A Writer’s Resource: Websleuths Crime Sleuthing Community

A Writer’s Resource: Websleuths Crime Sleuthing Community talks about this forum, how it is primarily aimed at wanna-be detectives, and why you, if you write crime fiction, might want to belong to it, too.

I’m always on the lookout for resources for writers, particularly writers of crime and ghost stories, two of my interests and topics that I’m including in the plot of my novel.

I think I may have stumbled on an amazing resource for crime writers. Websleuths Crime Sleuthing Community is a forum primarily aimed at wanna-be detectives, but a great many writers also belong to this forum.

This community consists of 236,987 threads, 11,494,742 posts, and 89,542 members. First time visitors are advised to read the FAQs and may have to register on the forum before posting.

The forum is then broken down as follows:
Forum Information
This includes the rules of the forum, a list of verified professionals and insider members of the forum, details of registration, membership and forum features, and notes about the technical aspects of the forum.

Spotlight Forum
This includes news about the websleuths documentary series, their Facebook page postings, public polls, calls to action and the True Crime radio show.

Current Events
This includes several non-crime focused topics including off-beat news and news to make you smile which is a welcome distraction after reading some of the other serious ongoing discussions on the site.

Discussions in this sub forum include resources and support to help locate missing persons, details of missing persons and located persons who haven’t been identified, cold cases and new cases.

Crimes in the news, crimes against children, cold cases, bullys and stalkers, serial killers and mass killings and terrorist crimes are discussed here.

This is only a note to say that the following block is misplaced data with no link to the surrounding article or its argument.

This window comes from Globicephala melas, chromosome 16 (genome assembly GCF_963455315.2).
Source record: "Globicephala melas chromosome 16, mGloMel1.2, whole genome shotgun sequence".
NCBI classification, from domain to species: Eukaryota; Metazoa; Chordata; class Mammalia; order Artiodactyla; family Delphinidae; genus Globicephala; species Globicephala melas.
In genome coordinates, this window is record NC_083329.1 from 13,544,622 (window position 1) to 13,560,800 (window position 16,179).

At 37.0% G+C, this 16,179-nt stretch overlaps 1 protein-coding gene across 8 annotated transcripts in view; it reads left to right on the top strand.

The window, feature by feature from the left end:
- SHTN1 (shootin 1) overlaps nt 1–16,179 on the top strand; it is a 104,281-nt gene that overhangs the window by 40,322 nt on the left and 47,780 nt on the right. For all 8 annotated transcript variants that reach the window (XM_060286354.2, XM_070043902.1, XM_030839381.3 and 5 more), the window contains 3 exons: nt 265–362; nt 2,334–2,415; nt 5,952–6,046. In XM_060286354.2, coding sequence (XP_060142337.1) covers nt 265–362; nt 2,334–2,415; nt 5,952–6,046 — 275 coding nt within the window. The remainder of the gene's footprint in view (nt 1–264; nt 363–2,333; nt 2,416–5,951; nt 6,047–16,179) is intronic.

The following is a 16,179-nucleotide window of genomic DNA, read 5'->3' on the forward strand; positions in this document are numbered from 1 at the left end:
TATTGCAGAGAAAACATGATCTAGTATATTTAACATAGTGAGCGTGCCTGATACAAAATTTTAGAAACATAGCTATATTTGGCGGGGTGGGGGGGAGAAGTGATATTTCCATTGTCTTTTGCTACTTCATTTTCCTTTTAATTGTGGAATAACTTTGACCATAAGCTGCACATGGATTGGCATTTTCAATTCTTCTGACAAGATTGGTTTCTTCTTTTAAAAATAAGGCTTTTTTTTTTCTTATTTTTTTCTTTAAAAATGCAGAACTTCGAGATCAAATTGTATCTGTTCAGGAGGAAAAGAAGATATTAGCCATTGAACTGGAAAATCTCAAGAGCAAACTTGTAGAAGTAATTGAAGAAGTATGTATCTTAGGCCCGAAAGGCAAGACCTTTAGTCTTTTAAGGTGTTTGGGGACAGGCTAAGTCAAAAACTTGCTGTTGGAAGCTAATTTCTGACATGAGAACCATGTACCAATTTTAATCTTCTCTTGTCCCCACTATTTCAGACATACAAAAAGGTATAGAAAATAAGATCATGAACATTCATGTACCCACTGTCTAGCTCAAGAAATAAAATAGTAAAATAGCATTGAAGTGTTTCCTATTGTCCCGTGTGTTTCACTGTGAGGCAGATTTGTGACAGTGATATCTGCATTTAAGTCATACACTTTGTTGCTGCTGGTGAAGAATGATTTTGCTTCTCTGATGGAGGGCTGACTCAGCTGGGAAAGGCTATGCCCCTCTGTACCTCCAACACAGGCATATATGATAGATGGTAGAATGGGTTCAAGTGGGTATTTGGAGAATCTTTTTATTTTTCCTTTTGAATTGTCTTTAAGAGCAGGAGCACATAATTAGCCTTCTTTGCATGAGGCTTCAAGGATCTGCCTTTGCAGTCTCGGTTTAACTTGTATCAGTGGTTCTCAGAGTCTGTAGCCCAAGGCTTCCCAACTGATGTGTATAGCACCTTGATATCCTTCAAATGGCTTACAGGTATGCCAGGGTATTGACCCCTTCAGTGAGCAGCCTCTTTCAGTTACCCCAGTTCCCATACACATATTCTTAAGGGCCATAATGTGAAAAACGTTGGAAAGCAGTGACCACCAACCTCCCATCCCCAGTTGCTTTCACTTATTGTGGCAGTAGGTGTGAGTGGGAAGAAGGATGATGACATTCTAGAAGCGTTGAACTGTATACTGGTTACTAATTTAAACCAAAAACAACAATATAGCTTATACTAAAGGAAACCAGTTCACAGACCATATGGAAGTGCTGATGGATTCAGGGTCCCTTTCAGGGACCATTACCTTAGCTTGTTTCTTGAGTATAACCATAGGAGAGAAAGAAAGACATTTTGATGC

Trials, past, present and future (awaiting trial) and sentencing news is discussed here.

Specific Case Forums
Cases where someone hasn’t been found guilty such as in the murders of Caylee Anthony and JonBenet Ramsey, and other cases that are ongoing or hold fascination with the public are discussed in this sub forum.

Resource Center
International crimes discussed in the forum are listed by country a link to national and international databases and resources linking to missing and unidentified persons.

How Writers Can Use This Resource

The big question is, of course, how can writers take advantage of this forum?

  1. Familiarize yourself with crime solving techniques used in the various crimes discussed in the forum.
  2. Take note of any forensic procedures mentioned.
  3. Pay attention to court proceedings that may be documented in this forum and the links accessible from it.
  4. Use the opportunity to potentially network with other members of this community. Connect with criminologists, search and rescue professionals, health care workers, lawyers, doctors, psychologists and journalists.
  5. Get involved and help solve a real crime. How great would that be to be able to promote your next crime novel by saying that you helped identify Jack the Ripper!

Do remember, however, that this forum is about real crimes affecting real people. Be respectful of that.

So what do you think? Does Websleuths sound like something you’re interested in and will it help you write your novel?

Photo credit: Pixabay

5 Sites for Crime Writers

5 Sites for Crime Writers offers five websites containing links and resources for crime writers.

Last week I wrote about how to find story ideas from real life incidents. Today I’d like to share some crime and law enforcement sites with you.

If you’re writing a story that involves a crime, criminals and/or police procedure and you don’t have a reliable contact willing to answer your questions, and attention to details is something important to you (it should be), then the five sites below may be helpful to you:

  1. Law Enforcement Resources
  2. Officer.com
  3. Crime Spider
  4. National Archive for Criminal Justice Data
  5. The Writers’ Forensics Blog

These sites offer a wide variety of resources including an Ask a Cop forum, unsolved crimes, how to get a job as a police officer and much much more. But I’ll warn you, there’s so many interesting links in these sites that you could spend a lot of time roaming around them and completely lose track of time.

Photo credit: Serge Bertasius Photography | Free Digital Photos